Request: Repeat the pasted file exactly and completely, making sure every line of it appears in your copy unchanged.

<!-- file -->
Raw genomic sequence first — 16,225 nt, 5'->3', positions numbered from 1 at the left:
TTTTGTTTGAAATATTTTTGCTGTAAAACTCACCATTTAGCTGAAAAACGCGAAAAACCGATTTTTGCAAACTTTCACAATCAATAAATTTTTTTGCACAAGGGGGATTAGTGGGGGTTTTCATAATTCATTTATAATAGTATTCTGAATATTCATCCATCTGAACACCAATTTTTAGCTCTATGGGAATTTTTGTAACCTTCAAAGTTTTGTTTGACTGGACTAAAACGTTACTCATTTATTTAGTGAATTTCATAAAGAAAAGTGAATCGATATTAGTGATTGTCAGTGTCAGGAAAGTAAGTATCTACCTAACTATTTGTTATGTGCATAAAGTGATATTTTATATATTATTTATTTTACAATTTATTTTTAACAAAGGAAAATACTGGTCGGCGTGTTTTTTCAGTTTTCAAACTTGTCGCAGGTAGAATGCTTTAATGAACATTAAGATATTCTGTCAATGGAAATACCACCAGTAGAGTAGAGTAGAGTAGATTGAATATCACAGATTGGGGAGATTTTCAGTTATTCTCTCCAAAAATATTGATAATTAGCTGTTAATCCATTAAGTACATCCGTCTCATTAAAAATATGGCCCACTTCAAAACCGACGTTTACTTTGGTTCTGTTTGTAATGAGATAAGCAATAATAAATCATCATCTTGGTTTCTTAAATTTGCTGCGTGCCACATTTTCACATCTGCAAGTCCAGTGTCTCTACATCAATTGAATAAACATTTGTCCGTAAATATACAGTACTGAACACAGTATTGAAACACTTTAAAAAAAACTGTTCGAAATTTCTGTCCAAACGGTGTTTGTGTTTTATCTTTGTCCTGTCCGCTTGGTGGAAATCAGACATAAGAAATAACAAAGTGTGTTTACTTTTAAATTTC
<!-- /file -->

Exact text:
Raw genomic sequence first — 16,225 nt, 5'->3', positions numbered from 1 at the left:
TTTTGTTTGAAATATTTTTGCTGTAAAACTCACCATTTAGCTGAAAAACGCGAAAAACCGATTTTTGCAAACTTTCACAATCAATAAATTTTTTTGCACAAGGGGGATTAGTGGGGGTTTTCATAATTCATTTATAATAGTATTCTGAATATTCATCCATCTGAACACCAATTTTTAGCTCTATGGGAATTTTTGTAACCTTCAAAGTTTTGTTTGACTGGACTAAAACGTTACTCATTTATTTAGTGAATTTCATAAAGAAAAGTGAATCGATATTAGTGATTGTCAGTGTCAGGAAAGTAAGTATCTACCTAACTATTTGTTATGTGCATAAAGTGATATTTTATATATTATTTATTTTACAATTTATTTTTAACAAAGGAAAATACTGGTCGGCGTGTTTTTTCAGTTTTCAAACTTGTCGCAGGTAGAATGCTTTAATGAACATTAAGATATTCTGTCAATGGAAATACCACCAGTAGAGTAGAGTAGAGTAGATTGAATATCACAGATTGGGGAGATTTTCAGTTATTCTCTCCAAAAATATTGATAATTAGCTGTTAATCCATTAAGTACATCCGTCTCATTAAAAATATGGCCCACTTCAAAACCGACGTTTACTTTGGTTCTGTTTGTAATGAGATAAGCAATAATAAATCATCATCTTGGTTTCTTAAATTTGCTGCGTGCCACATTTTCACATCTGCAAGTCCAGTGTCTCTACATCAATTGAATAAACATTTGTCCGTAAATATACAGTACTGAACACAGTATTGAAACACTTTAAAAAAAACTGTTCGAAATTTCTGTCCAAACGGTGTTTGTGTTTTATCTTTGTCCTGTCCGCTTGGTGGAAATCAGACATAAGAAATAACAAAGTGTGTTTACTTTTAAATTTC